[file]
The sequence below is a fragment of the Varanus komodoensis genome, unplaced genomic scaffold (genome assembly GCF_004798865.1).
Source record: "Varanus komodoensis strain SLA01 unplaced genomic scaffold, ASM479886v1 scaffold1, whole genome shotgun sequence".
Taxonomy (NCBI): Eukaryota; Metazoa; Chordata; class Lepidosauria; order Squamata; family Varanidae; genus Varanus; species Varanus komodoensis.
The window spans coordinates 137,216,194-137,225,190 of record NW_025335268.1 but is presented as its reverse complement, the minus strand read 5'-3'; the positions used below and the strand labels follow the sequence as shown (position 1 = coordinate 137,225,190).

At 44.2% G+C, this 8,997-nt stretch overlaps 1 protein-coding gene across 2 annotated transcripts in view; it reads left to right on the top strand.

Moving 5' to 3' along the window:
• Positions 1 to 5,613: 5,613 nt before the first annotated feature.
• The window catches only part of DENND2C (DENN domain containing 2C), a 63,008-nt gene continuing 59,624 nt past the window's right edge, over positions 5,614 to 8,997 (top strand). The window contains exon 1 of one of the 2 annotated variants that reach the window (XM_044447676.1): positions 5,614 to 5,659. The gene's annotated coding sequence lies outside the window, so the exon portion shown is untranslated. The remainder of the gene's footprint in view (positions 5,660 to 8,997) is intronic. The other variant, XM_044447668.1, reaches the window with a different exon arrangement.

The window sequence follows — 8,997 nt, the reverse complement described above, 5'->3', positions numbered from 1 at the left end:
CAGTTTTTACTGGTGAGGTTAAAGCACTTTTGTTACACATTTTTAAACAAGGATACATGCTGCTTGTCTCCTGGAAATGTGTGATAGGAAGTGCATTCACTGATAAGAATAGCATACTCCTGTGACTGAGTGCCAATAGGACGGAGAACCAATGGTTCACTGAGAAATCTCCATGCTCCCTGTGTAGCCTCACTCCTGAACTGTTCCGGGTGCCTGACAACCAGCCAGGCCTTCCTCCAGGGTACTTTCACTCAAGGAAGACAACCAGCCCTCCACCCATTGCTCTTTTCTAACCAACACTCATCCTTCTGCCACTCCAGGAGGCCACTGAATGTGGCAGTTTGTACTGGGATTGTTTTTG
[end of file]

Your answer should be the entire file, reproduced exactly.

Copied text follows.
The sequence below is a fragment of the Varanus komodoensis genome, unplaced genomic scaffold (genome assembly GCF_004798865.1).
Source record: "Varanus komodoensis strain SLA01 unplaced genomic scaffold, ASM479886v1 scaffold1, whole genome shotgun sequence".
Taxonomy (NCBI): Eukaryota; Metazoa; Chordata; class Lepidosauria; order Squamata; family Varanidae; genus Varanus; species Varanus komodoensis.
The window spans coordinates 137,216,194-137,225,190 of record NW_025335268.1 but is presented as its reverse complement, the minus strand read 5'-3'; the positions used below and the strand labels follow the sequence as shown (position 1 = coordinate 137,225,190).

At 44.2% G+C, this 8,997-nt stretch overlaps 1 protein-coding gene across 2 annotated transcripts in view; it reads left to right on the top strand.

Moving 5' to 3' along the window:
• Positions 1 to 5,613: 5,613 nt before the first annotated feature.
• The window catches only part of DENND2C (DENN domain containing 2C), a 63,008-nt gene continuing 59,624 nt past the window's right edge, over positions 5,614 to 8,997 (top strand). The window contains exon 1 of one of the 2 annotated variants that reach the window (XM_044447676.1): positions 5,614 to 5,659. The gene's annotated coding sequence lies outside the window, so the exon portion shown is untranslated. The remainder of the gene's footprint in view (positions 5,660 to 8,997) is intronic. The other variant, XM_044447668.1, reaches the window with a different exon arrangement.

The window sequence follows — 8,997 nt, the reverse complement described above, 5'->3', positions numbered from 1 at the left end:
CAGTTTTTACTGGTGAGGTTAAAGCACTTTTGTTACACATTTTTAAACAAGGATACATGCTGCTTGTCTCCTGGAAATGTGTGATAGGAAGTGCATTCACTGATAAGAATAGCATACTCCTGTGACTGAGTGCCAATAGGACGGAGAACCAATGGTTCACTGAGAAATCTCCATGCTCCCTGTGTAGCCTCACTCCTGAACTGTTCCGGGTGCCTGACAACCAGCCAGGCCTTCCTCCAGGGTACTTTCACTCAAGGAAGACAACCAGCCCTCCACCCATTGCTCTTTTCTAACCAACACTCATCCTTCTGCCACTCCAGGAGGCCACTGAATGTGGCAGTTTGTACTGGGATTGTTTTTG